Tip of the day: Self-portraits are a powerful way to practice your portraiture and find out what looks good to you and what can be worked on. Spend some time each day looking through your self-portraits and ask yourself what can be done to improve. 

Reblog and promote me for more in-depth photo discussions and tips!

Follow me on Facebook!

November 28, 2011
This is one of my favorite Arizona sunrise photographs that I took in the early morning right when the sun came out. To get a shot like this, you are giving yourself the best chance if you are set up before the sun comes out. I was out at 5:30 AM and waited for the first streak of light to bounce off the clouds at around 6:00 AM. 
Exposure settings: 1/3 sec, f/8, ISO 100.
In order to get the colors in this photograph like I did, it is necessary to understand the white balance function in your camera. I used the incandescent setting which gave me the mixture of purple, red, and blue to tint the sky. In reality, the sky was fully blue and streaked with a little pink from the first rays of the sun. With the incandescent setting, I was able to transform this otherwise boring photograph into a sky shot with feeling and vibrancy. Also, I increased my exposure compensation to +0.7 so that the sky would brighten up and not be so moody because, after all, this is an early morning shot and I was aiming for a not too dark, not too bright exposure, but something very easy on the eyes. I probably took 5-6 shots before I got what I liked by fiddling with my settings. 
Tip of the day: If you have the time to be technical with your camera, imagine the shot and make it happen. Don’t settle for anything less than what you are envisioning. 
I composed the cactus on the left to provide a feeling of the land to balance out the majesty and grandeur of the sky. It also gives a distinct symbol that this was taken in the desert.
Reblog and promote me for more in-depth photo discussions and tips!
Follow me on Facebook!

This is one of my favorite Arizona sunrise photographs that I took in the early morning right when the sun came out. To get a shot like this, you are giving yourself the best chance if you are set up before the sun comes out. I was out at 5:30 AM and waited for the first streak of light to bounce off the clouds at around 6:00 AM.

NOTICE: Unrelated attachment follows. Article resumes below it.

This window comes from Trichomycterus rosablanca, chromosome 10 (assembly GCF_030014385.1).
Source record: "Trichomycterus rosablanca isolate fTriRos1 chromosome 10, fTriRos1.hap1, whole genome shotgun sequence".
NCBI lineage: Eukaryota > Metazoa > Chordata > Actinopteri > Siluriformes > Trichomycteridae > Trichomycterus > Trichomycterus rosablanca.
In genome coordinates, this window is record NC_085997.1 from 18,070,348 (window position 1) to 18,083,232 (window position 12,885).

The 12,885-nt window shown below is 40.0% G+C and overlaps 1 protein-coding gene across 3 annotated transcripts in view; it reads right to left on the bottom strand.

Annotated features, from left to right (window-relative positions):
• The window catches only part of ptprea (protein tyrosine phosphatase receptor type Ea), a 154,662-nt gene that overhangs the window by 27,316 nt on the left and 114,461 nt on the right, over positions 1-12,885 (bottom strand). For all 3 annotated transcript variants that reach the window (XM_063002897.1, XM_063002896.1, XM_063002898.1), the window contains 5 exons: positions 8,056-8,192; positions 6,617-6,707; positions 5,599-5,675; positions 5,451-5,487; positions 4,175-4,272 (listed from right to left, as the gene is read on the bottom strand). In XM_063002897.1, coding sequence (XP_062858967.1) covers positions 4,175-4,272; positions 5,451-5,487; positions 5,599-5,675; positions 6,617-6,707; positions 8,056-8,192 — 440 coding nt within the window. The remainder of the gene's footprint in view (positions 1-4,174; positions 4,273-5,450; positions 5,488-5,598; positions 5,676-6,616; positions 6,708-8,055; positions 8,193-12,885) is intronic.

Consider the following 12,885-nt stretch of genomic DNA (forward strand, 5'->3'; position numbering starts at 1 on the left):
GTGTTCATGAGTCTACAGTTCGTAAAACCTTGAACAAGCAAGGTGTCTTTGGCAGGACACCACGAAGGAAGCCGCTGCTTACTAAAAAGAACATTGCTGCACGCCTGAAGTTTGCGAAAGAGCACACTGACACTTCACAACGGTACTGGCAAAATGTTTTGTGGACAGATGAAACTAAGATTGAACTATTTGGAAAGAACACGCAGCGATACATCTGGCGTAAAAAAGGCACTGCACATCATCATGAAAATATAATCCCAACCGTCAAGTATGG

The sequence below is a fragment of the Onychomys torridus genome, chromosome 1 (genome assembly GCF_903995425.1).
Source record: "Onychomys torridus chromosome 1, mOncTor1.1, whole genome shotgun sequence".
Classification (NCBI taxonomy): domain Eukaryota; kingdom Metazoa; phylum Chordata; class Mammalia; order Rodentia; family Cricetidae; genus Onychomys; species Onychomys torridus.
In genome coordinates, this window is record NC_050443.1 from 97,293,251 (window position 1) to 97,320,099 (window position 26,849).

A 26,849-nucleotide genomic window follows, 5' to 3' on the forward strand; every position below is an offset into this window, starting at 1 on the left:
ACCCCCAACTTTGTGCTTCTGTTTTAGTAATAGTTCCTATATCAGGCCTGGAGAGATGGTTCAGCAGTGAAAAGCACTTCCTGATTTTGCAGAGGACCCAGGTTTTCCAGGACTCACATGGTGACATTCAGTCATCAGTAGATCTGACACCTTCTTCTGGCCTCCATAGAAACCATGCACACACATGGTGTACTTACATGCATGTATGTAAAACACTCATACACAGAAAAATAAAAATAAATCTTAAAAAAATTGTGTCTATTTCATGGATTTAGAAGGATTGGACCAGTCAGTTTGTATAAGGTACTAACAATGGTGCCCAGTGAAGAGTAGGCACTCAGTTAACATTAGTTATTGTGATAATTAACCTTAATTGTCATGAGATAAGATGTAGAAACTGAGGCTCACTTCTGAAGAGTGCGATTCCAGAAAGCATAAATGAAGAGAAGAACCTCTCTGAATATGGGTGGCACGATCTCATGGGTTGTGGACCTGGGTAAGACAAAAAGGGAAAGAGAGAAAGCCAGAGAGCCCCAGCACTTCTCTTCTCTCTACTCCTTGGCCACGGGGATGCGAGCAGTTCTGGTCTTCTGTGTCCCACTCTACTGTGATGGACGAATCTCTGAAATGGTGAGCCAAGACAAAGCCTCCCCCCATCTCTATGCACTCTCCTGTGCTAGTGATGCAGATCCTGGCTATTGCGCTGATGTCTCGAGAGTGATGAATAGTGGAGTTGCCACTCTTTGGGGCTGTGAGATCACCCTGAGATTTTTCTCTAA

Exposure settings: 1/3 sec, f/8, ISO 100.

In order to get the colors in this photograph like I did, it is necessary to understand the white balance function in your camera. I used the incandescent setting which gave me the mixture of purple, red, and blue to tint the sky. In reality, the sky was fully blue and streaked with a little pink from the first rays of the sun. With the incandescent setting, I was able to transform this otherwise boring photograph into a sky shot with feeling and vibrancy. Also, I increased my exposure compensation to +0.7 so that the sky would brighten up and not be so moody because, after all, this is an early morning shot and I was aiming for a not too dark, not too bright exposure, but something very easy on the eyes. I probably took 5-6 shots before I got what I liked by fiddling with my settings. 

Tip of the day: If you have the time to be technical with your camera, imagine the shot and make it happen. Don’t settle for anything less than what you are envisioning. 

I composed the cactus on the left to provide a feeling of the land to balance out the majesty and grandeur of the sky. It also gives a distinct symbol that this was taken in the desert.

Reblog and promote me for more in-depth photo discussions and tips!

Follow me on Facebook!

November 28, 2011

veaglesfly-deactivated20120121 said: Man your photography are out of this world!!! Makes me wanna learn photography

Thank you, my friend! Yes, if you are interested, I would definitely suggest learning the basics and working from there! I personally learned from just reading articles and taking pictures! You got this bud! Thanks again for the compliment. It means a lot to me.